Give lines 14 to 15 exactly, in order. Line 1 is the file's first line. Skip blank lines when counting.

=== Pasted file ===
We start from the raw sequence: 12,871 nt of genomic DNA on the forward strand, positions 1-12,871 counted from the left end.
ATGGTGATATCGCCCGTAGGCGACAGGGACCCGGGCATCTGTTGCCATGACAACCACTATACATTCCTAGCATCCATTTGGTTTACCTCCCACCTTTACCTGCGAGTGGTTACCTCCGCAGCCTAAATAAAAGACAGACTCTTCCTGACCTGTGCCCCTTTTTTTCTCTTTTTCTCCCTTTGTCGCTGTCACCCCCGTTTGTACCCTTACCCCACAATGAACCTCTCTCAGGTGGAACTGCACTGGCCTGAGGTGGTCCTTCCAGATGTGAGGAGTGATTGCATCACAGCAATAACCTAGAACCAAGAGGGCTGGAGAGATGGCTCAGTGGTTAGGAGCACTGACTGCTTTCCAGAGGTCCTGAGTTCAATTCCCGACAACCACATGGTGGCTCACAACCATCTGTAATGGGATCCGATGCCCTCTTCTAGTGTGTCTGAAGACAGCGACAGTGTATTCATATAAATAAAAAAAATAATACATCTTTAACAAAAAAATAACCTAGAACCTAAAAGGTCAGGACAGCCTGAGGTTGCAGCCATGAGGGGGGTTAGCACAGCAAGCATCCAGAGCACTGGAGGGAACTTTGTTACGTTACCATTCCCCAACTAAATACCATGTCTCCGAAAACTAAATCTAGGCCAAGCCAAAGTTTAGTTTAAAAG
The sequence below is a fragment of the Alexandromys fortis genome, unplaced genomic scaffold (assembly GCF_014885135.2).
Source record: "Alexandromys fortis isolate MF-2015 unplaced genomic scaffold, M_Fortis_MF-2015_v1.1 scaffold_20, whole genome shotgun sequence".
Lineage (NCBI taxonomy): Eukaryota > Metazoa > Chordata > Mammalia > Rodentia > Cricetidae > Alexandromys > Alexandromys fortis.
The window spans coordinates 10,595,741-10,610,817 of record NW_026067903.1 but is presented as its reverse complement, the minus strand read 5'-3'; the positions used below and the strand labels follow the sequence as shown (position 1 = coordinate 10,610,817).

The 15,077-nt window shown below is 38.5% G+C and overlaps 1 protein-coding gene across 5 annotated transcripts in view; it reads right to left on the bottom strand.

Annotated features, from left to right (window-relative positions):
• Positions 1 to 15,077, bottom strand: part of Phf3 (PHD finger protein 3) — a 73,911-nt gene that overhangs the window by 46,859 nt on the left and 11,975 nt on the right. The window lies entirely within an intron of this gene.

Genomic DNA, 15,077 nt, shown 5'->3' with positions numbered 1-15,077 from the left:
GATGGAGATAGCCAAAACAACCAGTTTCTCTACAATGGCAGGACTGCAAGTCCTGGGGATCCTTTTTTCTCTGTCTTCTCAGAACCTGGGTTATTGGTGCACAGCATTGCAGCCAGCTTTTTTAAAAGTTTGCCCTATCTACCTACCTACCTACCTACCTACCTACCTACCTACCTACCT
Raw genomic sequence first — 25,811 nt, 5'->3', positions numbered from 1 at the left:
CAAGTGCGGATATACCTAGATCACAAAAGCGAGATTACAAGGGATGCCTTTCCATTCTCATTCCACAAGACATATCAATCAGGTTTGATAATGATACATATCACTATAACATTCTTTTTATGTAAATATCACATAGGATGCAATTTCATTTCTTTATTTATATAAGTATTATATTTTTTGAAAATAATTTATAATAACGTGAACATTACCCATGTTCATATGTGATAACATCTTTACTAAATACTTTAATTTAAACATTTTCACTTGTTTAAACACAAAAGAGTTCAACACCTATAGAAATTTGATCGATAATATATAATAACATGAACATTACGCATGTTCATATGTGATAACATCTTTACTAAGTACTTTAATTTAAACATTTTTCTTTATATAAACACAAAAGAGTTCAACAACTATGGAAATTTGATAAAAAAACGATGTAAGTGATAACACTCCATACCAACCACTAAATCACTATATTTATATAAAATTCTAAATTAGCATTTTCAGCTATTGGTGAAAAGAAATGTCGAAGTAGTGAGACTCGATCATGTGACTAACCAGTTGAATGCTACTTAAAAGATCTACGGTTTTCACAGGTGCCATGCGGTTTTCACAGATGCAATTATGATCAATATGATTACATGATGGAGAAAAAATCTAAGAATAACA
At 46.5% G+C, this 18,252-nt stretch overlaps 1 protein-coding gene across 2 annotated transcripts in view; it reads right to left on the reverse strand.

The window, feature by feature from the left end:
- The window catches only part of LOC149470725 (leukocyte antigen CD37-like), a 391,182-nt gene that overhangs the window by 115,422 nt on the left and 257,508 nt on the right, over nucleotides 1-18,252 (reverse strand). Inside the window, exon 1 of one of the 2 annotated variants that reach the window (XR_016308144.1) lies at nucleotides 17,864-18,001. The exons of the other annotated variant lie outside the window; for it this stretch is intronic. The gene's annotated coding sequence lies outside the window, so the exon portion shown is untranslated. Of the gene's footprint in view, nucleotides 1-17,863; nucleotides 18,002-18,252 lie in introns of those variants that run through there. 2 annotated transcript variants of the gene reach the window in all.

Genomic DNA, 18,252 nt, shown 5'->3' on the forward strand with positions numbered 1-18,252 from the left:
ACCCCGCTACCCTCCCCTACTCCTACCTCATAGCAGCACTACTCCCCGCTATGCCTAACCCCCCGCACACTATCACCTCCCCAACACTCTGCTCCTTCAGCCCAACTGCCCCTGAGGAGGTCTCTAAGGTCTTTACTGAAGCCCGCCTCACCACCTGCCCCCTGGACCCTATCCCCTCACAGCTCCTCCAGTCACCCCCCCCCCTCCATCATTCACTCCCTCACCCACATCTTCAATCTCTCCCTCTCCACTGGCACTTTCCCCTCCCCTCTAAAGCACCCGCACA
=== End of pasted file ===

At 46.5% G+C, this 18,252-nt stretch overlaps 1 protein-coding gene across 2 annotated transcripts in view; it reads right to left on the reverse strand.

The window, feature by feature from the left end: